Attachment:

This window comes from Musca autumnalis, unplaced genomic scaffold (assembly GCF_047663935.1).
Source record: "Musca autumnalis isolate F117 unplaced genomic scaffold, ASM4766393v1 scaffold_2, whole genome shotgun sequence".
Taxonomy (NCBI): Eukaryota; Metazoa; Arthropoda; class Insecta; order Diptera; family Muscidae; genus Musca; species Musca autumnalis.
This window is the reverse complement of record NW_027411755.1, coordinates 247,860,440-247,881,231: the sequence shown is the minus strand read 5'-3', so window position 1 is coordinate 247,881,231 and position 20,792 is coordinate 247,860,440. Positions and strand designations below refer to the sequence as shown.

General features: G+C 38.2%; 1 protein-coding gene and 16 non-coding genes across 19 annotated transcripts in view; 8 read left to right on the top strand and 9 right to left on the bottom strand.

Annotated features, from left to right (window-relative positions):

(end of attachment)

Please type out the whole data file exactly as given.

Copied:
This window comes from Musca autumnalis, unplaced genomic scaffold (assembly GCF_047663935.1).
Source record: "Musca autumnalis isolate F117 unplaced genomic scaffold, ASM4766393v1 scaffold_2, whole genome shotgun sequence".
Taxonomy (NCBI): Eukaryota; Metazoa; Arthropoda; class Insecta; order Diptera; family Muscidae; genus Musca; species Musca autumnalis.
This window is the reverse complement of record NW_027411755.1, coordinates 247,860,440-247,881,231: the sequence shown is the minus strand read 5'-3', so window position 1 is coordinate 247,881,231 and position 20,792 is coordinate 247,860,440. Positions and strand designations below refer to the sequence as shown.

General features: G+C 38.2%; 1 protein-coding gene and 16 non-coding genes across 19 annotated transcripts in view; 8 read left to right on the top strand and 9 right to left on the bottom strand.

Annotated features, from left to right (window-relative positions):